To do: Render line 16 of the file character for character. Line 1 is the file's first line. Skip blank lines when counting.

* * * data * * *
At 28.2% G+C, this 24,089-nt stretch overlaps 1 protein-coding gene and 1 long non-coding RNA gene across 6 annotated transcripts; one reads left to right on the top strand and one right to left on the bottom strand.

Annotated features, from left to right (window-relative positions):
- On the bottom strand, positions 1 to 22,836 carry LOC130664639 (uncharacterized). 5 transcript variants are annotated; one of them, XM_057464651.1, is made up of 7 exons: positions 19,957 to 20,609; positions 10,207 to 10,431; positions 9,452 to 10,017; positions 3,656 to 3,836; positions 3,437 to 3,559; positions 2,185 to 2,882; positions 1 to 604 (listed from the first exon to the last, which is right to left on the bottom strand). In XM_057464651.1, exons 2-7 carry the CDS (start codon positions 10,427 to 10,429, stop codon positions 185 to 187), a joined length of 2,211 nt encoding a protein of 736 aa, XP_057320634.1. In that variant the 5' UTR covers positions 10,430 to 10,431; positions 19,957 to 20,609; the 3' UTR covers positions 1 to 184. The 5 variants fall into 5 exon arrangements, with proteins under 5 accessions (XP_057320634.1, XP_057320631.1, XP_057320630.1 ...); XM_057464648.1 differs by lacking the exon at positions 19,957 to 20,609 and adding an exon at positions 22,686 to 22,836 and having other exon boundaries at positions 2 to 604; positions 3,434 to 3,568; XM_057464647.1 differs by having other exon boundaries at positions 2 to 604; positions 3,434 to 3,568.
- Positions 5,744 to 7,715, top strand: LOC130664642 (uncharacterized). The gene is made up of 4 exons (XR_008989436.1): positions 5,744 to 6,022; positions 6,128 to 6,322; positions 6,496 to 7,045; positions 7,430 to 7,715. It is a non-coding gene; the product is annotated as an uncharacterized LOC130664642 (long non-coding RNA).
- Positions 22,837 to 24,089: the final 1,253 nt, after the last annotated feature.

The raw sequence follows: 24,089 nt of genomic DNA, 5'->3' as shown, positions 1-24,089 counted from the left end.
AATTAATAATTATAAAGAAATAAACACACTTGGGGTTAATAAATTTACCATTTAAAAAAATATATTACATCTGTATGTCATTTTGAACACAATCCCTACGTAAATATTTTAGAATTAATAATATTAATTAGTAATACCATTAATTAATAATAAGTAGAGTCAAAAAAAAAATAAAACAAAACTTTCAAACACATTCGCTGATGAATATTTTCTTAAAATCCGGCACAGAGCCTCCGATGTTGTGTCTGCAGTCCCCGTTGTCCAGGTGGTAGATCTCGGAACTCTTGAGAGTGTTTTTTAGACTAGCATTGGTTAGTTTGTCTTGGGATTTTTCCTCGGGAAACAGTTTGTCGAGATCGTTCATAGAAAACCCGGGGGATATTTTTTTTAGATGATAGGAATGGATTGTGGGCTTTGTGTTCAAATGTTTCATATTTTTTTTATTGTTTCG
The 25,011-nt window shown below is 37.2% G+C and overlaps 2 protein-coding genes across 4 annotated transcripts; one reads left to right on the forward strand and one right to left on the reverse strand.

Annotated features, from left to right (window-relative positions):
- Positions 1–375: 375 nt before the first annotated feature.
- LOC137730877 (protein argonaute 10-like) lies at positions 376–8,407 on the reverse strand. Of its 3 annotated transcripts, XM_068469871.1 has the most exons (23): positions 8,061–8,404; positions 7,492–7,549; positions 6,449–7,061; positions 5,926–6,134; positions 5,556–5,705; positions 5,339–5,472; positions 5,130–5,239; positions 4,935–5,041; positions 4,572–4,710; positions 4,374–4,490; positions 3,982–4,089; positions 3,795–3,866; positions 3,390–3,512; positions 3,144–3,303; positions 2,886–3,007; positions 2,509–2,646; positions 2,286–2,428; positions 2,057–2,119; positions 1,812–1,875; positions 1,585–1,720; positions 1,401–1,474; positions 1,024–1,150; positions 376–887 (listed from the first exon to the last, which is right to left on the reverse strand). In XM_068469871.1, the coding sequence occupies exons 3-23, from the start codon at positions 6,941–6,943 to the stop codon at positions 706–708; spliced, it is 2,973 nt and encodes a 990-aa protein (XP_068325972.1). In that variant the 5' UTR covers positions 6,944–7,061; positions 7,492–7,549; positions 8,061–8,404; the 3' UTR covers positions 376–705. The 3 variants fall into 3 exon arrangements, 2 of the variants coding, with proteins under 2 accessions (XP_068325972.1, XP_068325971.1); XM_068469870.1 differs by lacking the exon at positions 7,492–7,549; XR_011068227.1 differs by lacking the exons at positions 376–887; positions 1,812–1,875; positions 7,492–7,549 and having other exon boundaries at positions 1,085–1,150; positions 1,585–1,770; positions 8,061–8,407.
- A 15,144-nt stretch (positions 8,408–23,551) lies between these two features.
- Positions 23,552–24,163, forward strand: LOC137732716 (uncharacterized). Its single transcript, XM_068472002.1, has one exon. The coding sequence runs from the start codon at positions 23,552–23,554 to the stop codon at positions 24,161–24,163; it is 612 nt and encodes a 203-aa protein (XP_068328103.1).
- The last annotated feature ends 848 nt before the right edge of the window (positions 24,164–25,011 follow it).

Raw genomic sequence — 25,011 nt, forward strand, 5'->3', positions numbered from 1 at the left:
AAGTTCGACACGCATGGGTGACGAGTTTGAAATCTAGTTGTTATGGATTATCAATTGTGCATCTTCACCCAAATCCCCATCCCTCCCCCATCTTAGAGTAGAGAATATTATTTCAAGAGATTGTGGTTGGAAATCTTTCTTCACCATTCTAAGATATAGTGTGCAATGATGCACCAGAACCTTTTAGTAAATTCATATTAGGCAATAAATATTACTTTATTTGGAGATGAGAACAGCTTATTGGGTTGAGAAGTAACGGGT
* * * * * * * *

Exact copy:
AAGTTCGACACGCATGGGTGACGAGTTTGAAATCTAGTTGTTATGGATTATCAATTGTGCATCTTCACCCAAATCCCCATCCCTCCCCCATCTTAGAGTAGAGAATATTATTTCAAGAGATTGTGGTTGGAAATCTTTCTTCACCATTCTAAGATATAGTGTGCAATGATGCACCAGAACCTTTTAGTAAATTCATATTAGGCAATAAATATTACTTTATTTGGAGATGAGAACAGCTTATTGGGTTGAGAAGTAACGGGT